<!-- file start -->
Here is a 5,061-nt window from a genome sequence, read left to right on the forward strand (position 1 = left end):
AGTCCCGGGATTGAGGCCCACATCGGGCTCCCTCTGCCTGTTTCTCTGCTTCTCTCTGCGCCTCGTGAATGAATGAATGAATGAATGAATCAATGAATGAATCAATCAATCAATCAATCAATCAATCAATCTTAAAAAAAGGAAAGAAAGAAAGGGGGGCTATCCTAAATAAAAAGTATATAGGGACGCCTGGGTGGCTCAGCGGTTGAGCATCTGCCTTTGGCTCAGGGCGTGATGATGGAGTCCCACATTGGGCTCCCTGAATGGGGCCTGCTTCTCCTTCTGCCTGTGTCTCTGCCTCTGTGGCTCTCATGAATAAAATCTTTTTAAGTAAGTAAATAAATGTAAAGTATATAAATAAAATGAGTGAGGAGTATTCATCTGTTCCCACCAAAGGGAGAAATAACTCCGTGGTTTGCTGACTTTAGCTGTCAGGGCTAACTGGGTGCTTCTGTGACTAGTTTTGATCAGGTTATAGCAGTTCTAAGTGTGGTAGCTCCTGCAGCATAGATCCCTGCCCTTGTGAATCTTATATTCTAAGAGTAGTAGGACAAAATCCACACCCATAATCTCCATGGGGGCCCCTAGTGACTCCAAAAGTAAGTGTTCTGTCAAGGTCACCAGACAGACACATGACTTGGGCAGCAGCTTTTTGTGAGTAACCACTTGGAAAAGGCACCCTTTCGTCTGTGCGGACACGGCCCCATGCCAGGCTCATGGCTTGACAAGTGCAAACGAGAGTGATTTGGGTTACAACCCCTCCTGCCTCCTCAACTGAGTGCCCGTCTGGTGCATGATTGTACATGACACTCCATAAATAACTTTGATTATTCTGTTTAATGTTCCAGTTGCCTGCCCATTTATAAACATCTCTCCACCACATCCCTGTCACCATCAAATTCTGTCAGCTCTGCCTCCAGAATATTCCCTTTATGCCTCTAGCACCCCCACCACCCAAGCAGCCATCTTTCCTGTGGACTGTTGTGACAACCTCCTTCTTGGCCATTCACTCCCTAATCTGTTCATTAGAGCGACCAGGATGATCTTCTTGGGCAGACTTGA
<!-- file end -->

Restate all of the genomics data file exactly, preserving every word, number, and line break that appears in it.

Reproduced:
Here is a 5,061-nt window from a genome sequence, read left to right on the forward strand (position 1 = left end):
AGTCCCGGGATTGAGGCCCACATCGGGCTCCCTCTGCCTGTTTCTCTGCTTCTCTCTGCGCCTCGTGAATGAATGAATGAATGAATGAATCAATGAATGAATCAATCAATCAATCAATCAATCAATCAATCTTAAAAAAAGGAAAGAAAGAAAGGGGGGCTATCCTAAATAAAAAGTATATAGGGACGCCTGGGTGGCTCAGCGGTTGAGCATCTGCCTTTGGCTCAGGGCGTGATGATGGAGTCCCACATTGGGCTCCCTGAATGGGGCCTGCTTCTCCTTCTGCCTGTGTCTCTGCCTCTGTGGCTCTCATGAATAAAATCTTTTTAAGTAAGTAAATAAATGTAAAGTATATAAATAAAATGAGTGAGGAGTATTCATCTGTTCCCACCAAAGGGAGAAATAACTCCGTGGTTTGCTGACTTTAGCTGTCAGGGCTAACTGGGTGCTTCTGTGACTAGTTTTGATCAGGTTATAGCAGTTCTAAGTGTGGTAGCTCCTGCAGCATAGATCCCTGCCCTTGTGAATCTTATATTCTAAGAGTAGTAGGACAAAATCCACACCCATAATCTCCATGGGGGCCCCTAGTGACTCCAAAAGTAAGTGTTCTGTCAAGGTCACCAGACAGACACATGACTTGGGCAGCAGCTTTTTGTGAGTAACCACTTGGAAAAGGCACCCTTTCGTCTGTGCGGACACGGCCCCATGCCAGGCTCATGGCTTGACAAGTGCAAACGAGAGTGATTTGGGTTACAACCCCTCCTGCCTCCTCAACTGAGTGCCCGTCTGGTGCATGATTGTACATGACACTCCATAAATAACTTTGATTATTCTGTTTAATGTTCCAGTTGCCTGCCCATTTATAAACATCTCTCCACCACATCCCTGTCACCATCAAATTCTGTCAGCTCTGCCTCCAGAATATTCCCTTTATGCCTCTAGCACCCCCACCACCCAAGCAGCCATCTTTCCTGTGGACTGTTGTGACAACCTCCTTCTTGGCCATTCACTCCCTAATCTGTTCATTAGAGCGACCAGGATGATCTTCTTGGGCAGACTTGA